Our scientific results are applied to global-scale conservation policy. For instance, governments that are parties to the Convention on Biological Diversity (CBD) must assess how well they are conserving and managing ecosystems according to international targets such as the convention’s Aichi 2020 Targets. Unfortunately, these Aichi targets are more influenced by politics than science, and thus set targets far lower than what is truly needed.
Now that 2020 has come and gone, we can also see that most governments missed their targets, which is now influencing the adoption of the post-2020 global biodiversity framework. This framework will hopefully get us closer to the 2050 vision of “living in harmony with nature.” Much like the Paris Agreement, these are non-binding resolutions, so governments are not required to hit the marks. With pressure from the public and organizations like The Biodiversity Group, we hope to push them closer to meeting the agreed terms. One such way of pushing your government in the right direction is to support the Global Deal for Nature which aims to preserve 30% of Earth’s surface by 2030 and rid ourselves of non-renewable energy by 2050.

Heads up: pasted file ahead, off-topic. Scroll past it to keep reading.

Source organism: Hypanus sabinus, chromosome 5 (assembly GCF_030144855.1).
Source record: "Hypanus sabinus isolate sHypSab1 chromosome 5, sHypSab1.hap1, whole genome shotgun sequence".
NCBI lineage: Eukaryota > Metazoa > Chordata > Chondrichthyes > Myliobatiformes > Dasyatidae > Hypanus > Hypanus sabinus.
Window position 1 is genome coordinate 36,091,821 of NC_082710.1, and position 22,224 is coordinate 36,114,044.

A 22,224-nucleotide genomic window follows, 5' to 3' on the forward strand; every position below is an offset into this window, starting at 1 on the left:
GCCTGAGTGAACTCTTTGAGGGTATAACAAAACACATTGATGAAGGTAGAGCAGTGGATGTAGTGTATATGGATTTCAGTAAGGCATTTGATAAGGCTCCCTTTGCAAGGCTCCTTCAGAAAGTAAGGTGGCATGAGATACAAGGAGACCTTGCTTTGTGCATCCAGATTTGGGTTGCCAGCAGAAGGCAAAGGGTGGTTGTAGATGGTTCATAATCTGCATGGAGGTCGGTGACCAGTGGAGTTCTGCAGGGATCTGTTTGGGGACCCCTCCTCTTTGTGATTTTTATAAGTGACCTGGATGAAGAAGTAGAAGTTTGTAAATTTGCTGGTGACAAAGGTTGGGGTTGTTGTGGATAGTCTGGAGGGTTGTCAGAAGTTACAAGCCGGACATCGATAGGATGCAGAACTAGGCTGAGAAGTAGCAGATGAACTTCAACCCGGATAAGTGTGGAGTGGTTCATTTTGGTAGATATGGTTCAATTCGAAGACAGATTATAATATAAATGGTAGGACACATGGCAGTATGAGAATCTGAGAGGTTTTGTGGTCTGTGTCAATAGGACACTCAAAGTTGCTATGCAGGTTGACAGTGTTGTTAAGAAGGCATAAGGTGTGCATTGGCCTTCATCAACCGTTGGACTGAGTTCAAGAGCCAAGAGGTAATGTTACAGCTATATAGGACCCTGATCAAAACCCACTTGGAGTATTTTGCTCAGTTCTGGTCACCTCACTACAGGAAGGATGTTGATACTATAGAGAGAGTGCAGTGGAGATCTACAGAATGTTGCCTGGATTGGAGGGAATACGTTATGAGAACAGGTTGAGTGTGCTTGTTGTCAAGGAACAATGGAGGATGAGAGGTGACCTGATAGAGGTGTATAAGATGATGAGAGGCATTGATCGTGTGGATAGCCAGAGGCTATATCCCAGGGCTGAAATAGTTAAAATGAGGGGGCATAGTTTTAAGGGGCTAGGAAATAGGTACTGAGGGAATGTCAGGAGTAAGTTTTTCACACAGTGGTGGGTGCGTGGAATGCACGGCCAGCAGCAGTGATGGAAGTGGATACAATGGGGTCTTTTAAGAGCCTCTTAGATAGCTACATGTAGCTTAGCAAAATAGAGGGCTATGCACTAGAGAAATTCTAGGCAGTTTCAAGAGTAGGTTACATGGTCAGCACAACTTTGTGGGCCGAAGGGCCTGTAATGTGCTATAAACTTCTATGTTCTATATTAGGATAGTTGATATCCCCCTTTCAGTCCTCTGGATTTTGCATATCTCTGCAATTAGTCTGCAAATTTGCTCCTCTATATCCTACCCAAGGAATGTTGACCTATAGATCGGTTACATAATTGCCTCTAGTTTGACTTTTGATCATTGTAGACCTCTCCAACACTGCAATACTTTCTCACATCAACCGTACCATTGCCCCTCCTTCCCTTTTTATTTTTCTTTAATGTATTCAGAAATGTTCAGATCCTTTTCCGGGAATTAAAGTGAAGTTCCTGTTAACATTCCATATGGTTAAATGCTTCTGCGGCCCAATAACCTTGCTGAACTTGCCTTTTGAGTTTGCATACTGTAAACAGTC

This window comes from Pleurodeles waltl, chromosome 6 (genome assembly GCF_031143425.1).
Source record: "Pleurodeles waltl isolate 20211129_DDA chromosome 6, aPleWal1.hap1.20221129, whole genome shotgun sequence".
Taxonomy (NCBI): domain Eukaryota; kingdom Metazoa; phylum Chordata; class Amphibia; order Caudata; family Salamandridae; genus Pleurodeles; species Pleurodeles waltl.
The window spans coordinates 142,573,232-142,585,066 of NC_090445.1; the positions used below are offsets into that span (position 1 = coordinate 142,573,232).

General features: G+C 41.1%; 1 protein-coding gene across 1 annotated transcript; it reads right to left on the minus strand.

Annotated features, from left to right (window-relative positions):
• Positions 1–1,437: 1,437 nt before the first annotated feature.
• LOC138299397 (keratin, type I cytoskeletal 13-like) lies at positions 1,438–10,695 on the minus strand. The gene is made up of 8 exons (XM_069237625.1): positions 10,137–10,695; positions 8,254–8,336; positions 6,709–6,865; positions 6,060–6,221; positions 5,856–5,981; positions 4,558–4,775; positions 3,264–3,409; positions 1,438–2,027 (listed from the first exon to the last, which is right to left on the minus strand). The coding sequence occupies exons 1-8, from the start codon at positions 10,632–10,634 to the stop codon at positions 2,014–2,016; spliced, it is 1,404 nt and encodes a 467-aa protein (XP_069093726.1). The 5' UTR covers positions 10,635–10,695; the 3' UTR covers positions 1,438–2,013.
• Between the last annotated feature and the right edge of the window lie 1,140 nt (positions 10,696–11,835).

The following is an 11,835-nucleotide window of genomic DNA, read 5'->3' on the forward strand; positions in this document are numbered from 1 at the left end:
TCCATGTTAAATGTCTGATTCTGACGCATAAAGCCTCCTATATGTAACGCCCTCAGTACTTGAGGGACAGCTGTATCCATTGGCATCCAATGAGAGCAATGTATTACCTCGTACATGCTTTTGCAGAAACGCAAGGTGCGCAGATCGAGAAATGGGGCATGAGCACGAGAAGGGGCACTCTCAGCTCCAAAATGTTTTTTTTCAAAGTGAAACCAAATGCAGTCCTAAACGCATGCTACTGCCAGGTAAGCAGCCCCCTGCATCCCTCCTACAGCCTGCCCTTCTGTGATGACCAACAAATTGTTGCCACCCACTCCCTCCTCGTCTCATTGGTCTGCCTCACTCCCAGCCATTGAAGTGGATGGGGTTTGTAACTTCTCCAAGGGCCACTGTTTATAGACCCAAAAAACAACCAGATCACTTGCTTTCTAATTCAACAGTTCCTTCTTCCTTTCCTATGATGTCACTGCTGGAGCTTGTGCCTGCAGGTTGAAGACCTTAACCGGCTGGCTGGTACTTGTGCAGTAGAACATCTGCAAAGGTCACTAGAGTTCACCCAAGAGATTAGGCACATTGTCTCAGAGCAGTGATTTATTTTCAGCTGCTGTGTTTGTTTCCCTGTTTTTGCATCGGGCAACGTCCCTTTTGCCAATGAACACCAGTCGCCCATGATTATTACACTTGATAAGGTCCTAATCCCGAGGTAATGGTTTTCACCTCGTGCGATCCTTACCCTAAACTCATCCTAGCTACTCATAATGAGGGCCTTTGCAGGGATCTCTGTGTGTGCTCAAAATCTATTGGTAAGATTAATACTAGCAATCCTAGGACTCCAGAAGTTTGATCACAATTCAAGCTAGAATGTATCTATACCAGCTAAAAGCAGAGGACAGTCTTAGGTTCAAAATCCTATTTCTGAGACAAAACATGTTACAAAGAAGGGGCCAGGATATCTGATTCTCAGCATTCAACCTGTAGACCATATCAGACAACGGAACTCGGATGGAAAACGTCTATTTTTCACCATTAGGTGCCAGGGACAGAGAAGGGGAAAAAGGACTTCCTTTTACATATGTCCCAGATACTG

There is also a guiding set of global goals that were adopted by United Nations Member States called the Sustainable Developement Goals (SDGs). Our programs and partnerships play a critical role in achieving these goals.